The largest private-sector employer in the world is Wal-Mart Stores Inc., with 2.2 million employees, and there are only a handful of companies with more than 700,000 employees. That is, if you count only regular full-time employees.
Appirio, the parent company of TopCoder, has 700 employees, yet it delivers more than 700,000 “community members” working on more than 1,500 projects through its “cloud solutions.”
But does “working” at Appirio mean being one of its 700 regular full-time employees, or participating in Appirio’s cloud-based design projects? Is it more important to Appirio to be the best place to work for 700 employees, or the best place to work for 700,000 nonemployees that Appirio connects with its clients?
The leaders of organizations that provide talent platforms like TopCoder, Elance-oDesk and Tongal pay close attention to engaging the free agent workforce. The videos of the “TopCoder Open” show an engaged group of coders gathered in one place to spend hours watching the best coders in the world solve thorny riddles.
Tongal, meanwhile, stages an annual award ceremony called the “Tongies,” which features the best work by the free agents on the Tongal platform. Awards include the best 140-character idea. The speeches by the winners frequently thank Tongal for “giving me a way to pursue my career.” Most employers would dearly love to have their own regular full-time employees be so engaged.
Some talent managers may think, “That’s Tongal or Appirio, but it doesn’t affect me.”
Perhaps it’s not so simple.
Suppose you tap Appirio’s network for design or advertising work, or to develop software applications for your company. Does it matter if those freelance workers find your company and its projects attractive and motivating? Does it benefit you to try to be a best place to work for those freelancers, not only for your regular full-time employees?
Some of the world’s top programmers work only through Appirio, and they freely choose on what projects they work.
Appirio workers tell each other about how interesting your projects are and about how regular employees related to them when they worked together on virtual teams. Appirio’s talent chooses your company just as much as you choose them.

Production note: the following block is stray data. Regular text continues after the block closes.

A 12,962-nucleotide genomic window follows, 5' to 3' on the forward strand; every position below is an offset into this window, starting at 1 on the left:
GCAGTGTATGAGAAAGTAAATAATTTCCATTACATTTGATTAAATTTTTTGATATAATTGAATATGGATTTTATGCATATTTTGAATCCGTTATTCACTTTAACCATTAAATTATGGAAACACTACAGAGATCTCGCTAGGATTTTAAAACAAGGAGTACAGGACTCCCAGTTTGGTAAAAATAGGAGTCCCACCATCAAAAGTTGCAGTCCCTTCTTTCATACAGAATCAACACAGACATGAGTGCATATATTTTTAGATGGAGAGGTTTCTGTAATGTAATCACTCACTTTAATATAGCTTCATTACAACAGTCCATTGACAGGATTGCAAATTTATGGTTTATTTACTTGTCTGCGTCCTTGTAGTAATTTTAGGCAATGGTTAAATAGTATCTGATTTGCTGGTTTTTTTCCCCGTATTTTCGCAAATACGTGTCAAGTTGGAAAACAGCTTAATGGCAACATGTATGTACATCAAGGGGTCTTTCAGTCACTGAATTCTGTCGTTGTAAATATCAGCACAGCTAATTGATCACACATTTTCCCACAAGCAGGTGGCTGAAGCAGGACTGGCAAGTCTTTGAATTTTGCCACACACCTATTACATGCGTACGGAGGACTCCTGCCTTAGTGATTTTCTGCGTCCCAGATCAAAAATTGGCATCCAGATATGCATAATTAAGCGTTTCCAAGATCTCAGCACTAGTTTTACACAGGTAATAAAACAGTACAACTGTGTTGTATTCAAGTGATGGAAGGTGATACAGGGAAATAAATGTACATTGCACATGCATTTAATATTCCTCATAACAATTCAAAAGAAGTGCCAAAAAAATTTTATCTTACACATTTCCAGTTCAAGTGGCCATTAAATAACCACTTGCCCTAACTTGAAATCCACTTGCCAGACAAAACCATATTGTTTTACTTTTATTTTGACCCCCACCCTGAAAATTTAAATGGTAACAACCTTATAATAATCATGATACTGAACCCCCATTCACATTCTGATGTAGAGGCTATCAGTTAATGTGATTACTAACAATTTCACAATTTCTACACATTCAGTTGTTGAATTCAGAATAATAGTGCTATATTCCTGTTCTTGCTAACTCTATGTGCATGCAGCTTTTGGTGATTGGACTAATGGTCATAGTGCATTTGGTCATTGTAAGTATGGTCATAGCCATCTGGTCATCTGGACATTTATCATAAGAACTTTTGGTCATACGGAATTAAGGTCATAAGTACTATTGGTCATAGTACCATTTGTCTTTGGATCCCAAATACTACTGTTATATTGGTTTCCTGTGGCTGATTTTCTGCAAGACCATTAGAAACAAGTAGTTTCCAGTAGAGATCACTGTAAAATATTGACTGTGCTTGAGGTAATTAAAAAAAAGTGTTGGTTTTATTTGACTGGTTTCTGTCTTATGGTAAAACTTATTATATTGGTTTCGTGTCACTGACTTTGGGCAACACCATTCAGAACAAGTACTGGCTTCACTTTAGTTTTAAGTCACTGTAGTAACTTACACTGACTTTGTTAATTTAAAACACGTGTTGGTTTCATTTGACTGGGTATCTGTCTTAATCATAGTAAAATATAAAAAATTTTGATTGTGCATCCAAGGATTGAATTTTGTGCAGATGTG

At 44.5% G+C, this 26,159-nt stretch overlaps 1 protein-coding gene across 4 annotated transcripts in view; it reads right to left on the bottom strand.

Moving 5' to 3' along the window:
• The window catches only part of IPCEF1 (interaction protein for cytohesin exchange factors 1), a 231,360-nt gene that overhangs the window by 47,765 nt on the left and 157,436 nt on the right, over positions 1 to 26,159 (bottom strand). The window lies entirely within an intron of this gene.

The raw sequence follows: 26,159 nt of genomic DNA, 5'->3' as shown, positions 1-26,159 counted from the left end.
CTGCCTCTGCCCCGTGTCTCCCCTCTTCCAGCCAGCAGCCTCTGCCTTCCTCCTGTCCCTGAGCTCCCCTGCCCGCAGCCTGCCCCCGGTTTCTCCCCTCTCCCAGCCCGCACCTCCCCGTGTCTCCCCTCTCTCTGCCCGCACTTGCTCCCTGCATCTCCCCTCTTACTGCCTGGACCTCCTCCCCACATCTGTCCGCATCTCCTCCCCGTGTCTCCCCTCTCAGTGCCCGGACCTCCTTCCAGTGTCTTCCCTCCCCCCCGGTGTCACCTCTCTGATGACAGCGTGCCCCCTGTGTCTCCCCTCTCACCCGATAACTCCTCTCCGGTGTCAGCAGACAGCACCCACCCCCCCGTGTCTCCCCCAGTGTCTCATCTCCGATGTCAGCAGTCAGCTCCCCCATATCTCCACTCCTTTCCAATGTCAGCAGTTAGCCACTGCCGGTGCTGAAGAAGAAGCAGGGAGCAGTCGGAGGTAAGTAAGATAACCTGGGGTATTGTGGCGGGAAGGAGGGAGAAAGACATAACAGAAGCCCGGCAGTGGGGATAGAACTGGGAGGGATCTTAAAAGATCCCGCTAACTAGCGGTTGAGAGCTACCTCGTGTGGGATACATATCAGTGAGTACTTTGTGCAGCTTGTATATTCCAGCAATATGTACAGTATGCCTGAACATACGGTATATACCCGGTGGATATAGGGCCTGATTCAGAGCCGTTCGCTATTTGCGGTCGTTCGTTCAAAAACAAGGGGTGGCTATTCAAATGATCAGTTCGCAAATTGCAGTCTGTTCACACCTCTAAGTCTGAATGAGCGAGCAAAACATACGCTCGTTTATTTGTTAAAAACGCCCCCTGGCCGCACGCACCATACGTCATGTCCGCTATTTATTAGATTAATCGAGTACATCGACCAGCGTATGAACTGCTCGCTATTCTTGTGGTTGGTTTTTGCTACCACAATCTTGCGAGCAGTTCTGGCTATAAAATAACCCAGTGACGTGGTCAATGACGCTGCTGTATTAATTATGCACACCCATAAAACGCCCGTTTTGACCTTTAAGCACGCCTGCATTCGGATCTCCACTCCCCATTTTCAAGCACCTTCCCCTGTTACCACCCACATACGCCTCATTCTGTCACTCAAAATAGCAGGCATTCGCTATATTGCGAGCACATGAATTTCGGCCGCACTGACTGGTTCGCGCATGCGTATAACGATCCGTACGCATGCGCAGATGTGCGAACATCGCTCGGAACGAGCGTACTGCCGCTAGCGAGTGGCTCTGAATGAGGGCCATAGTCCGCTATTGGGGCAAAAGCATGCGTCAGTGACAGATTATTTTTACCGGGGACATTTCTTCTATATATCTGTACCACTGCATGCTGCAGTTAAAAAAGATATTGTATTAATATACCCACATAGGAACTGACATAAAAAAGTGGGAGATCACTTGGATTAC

What makes your organization the choice of top freelancers?
Consider the Bill and Melinda Gates Foundation or Robert Redford’s Sundance Film Festival. The 2015 Tongie awards ceremony featured winning projects for the Gates Foundation and were also featured at Sundance. Tongal producers said how thrilled they were to have contributed to the mission and vision of heroes like Bill and Melinda Gates and Robert Redford.
Leadership increasingly means engaging workers on platforms like Appirio, as well as your own employees. If you focus on engaging your regular full-time employees only, you overlook a significant part of your workforce and the talent platforms where workplace advances happen first.
Even if your organization is not a client of talent platforms, workers will be affected by the way such platforms design work, organization and rewards. You’d probably be surprised how many of your regular employees have close colleagues who do their work through a talent platform.
Your regular employees may even take on talent platform projects in their off-hours, or volunteer for Web contests. At the very least, your employees are reading columns like this one or the testimonials of successful free agents doing projects at TopCoder, Appirio or others.
Employees also know about the excitement of contests, the global community among free agents in their fields and the reputation the best of those free agents receives for their work.
Leaders must be as engaging with workers outside your organization as they are with the regular full-time employees inside the organization. They must learn lessons about how to engage workers from outside platforms as well as translating those lessons and applying them to regular full-time employees.
What happens when you shift your thinking to “worker engagement?” It becomes boundaryless. It reaches outside your organization. It invites talent managers to start thinking beyond an engagement survey of regular employees and instead to be the destination of choice for an ecosystem of talent.